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chrisg

The coronavirus conspiracy

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58 minutes ago, TheManFromPOST said:
1 hour ago, Jeruselem said:

Corona beers are the answer 🙄

But Lyme disease could be a complication 

Those are soooooooooooooooo bad they're nearly good

;)

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I heard a nasty rumour about the new hospital ... but I'll leave it out of here for now

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5 minutes ago, eveln said:

I heard a nasty rumour about the new hospital ... but I'll leave it out of here for now

 

Organ harvesting!

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https://www.abc.net.au/news/2020-02-26/coronavirus-covid-19-travelling-to-italy-with-small-children/12001516

" While I would never do anything to put my family at risk, I'm relatively at ease about taking my two young daughters to Italy for a holiday next month. ..."

 

That's the opening line, so obviously there's more in link

 

3 minutes ago, LogicprObe said:

 

Organ harvesting!

no, not heard that  ...bloody dodgey stuff that would be

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Organ harvesting from someone who's died from vicious virus, err ... yeah that's real good for the recipient.

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1 hour ago, Jeruselem said:

Organ harvesting from someone who's died from vicious virus, err ... yeah that's real good for the recipient.

It's not actually known to be a thing Jeruselem. It's a random conspiracy that Logicpr0be suggests is all

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6 hours ago, Jeruselem said:

Organ harvesting from someone who's died from vicious virus, err ... yeah that's real good for the recipient.

 

I've heard the Ebola ones are cheap!

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Not conspiracy related, but surely of interest to readers here:

https://www.healthline.com/health-news/what-to-know-about-the-mysterious-coronavirus-detected-in-china

 

(Article dated 25 February - on the other side of the date line.  This is yesterday's news, not two days ago.)

Quote

...

The 14 U.S. cases include 8 in California, 2 in Illinois, 1 in Massachusetts, 1 in Washington State, 1 in Arizona, and 1 in Wisconsin, according to CNN.

“This new virus represents a tremendous public health threat. We don’t yet have a vaccine for this novel virus, nor do we have a medicine to treat it specifically,” Messonnier emphasized.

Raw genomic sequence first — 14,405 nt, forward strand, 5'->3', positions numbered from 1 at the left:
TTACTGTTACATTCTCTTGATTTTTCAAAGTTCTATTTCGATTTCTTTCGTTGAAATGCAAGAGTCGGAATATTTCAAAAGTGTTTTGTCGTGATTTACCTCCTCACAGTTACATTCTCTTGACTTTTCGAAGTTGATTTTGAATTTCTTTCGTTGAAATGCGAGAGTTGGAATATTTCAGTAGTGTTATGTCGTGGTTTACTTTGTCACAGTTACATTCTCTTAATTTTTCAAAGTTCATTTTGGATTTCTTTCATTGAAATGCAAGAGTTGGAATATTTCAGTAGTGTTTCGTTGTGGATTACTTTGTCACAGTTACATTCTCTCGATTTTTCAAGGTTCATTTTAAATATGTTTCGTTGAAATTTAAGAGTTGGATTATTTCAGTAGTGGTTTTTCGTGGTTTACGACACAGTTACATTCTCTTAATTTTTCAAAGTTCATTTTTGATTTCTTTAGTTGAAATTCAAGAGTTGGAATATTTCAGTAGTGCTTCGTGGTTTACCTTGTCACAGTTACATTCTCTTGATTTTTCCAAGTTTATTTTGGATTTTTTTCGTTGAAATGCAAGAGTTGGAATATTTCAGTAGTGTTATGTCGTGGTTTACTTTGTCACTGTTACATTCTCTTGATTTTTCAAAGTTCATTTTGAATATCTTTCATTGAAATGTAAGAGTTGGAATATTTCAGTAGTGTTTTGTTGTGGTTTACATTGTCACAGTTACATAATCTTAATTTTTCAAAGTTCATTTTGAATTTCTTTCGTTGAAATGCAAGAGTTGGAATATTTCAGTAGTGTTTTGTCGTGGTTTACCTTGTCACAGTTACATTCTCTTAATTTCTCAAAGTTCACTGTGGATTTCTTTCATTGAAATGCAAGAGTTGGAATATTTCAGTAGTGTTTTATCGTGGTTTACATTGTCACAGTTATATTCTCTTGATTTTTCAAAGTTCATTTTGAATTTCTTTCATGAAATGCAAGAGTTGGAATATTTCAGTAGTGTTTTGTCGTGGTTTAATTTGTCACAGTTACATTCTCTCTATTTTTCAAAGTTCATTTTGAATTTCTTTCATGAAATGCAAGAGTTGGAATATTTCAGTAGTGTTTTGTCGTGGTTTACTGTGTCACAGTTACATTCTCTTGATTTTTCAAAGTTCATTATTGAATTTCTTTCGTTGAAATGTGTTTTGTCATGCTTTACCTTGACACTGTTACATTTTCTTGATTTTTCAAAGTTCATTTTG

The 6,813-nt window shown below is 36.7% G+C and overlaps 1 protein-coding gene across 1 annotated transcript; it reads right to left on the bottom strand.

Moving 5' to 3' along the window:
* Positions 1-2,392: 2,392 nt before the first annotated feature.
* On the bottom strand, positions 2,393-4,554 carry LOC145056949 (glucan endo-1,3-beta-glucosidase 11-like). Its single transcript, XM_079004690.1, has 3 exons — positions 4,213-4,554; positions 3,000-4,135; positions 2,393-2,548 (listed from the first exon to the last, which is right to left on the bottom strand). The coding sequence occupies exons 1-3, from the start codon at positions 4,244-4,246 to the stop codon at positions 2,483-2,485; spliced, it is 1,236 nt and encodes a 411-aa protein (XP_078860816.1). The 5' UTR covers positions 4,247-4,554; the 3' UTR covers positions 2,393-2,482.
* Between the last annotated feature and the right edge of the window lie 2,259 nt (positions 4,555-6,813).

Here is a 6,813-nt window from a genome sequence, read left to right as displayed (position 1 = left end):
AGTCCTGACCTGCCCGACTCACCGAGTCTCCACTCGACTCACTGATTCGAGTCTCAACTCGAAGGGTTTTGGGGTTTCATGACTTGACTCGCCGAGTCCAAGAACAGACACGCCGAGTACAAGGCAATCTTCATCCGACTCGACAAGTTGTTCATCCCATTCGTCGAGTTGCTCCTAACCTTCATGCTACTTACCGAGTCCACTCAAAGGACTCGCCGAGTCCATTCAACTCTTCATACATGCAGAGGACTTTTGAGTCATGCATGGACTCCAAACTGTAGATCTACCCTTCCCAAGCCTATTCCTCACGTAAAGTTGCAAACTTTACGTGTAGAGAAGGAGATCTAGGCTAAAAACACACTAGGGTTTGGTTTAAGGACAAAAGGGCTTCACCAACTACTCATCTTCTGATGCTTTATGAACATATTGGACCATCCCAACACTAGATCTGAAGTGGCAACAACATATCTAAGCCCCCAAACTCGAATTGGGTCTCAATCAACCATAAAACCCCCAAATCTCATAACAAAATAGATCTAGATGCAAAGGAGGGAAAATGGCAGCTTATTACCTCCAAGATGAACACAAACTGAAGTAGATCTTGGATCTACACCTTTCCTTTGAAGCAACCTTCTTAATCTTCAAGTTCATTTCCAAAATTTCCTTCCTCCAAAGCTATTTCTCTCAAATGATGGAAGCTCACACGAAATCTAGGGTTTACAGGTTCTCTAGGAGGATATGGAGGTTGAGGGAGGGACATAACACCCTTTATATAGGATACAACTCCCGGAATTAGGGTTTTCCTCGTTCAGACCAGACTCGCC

New clusters of the coronavirus have also popped up in Iran, Japan, and South Korea, making health officials nervous that the virus could become a global pandemic.

Meanwhile, the Chinese government continues to make headway against COVID-19.

On Feb. 23, China reported an additional 409 COVID-19 cases across the entire country and 150 additional deaths — a significant improvement compared with the 648 additional cases and 97 deaths reported on Feb. 22, according to Reuters.

The total number of cases across the globe now stands at more than 80,000, and total deaths is over 2,700.

...

“We detected the virus in oral swabs, anal swabs, and blood, thus infected patients can potentially shed this pathogen through respiratory, fecal-oral, or body fluid routes,” the study authors wrote.

Chinese researchers conducted the study in a Wuhan, China, hospital, and analyzed samples collected from about 180 patients.

Crucially, evidence of COVID-19 was found in anal swabs and blood — even when it wasn’t detected using oral swabs. According to the study, this was particularly true for those people receiving supportive care for several days.

Findings also suggest that timing is an important factor.

On day one of the illness, 80 percent of oral swabs were COVID-19-positive, but by day five, 75 percent of anal swabs were positive, while only half of the oral swabs showed infection, according to the study.

...

Although medical staff, people with illnesses, and older adults are most at risk, more than 80 percent of COVID-19 cases have been mild, according to a new report from the CCDC.

...

China state media reported that some of the people who fell ill between Dec. 12 and 29 are sellers from a local wholesale seafood market.

That market has since been shut down for cleaning and disinfection, according to the CDC.

“What’s happening over there is in a particular area of China at a seafood market, and… it [first] appears that transmission is from animal to human,” Nikhil Bhayani, an infectious disease physician with Texas Health Resources, told Healthline.

 

So, public bathrooms have just become a whole different kind of risky.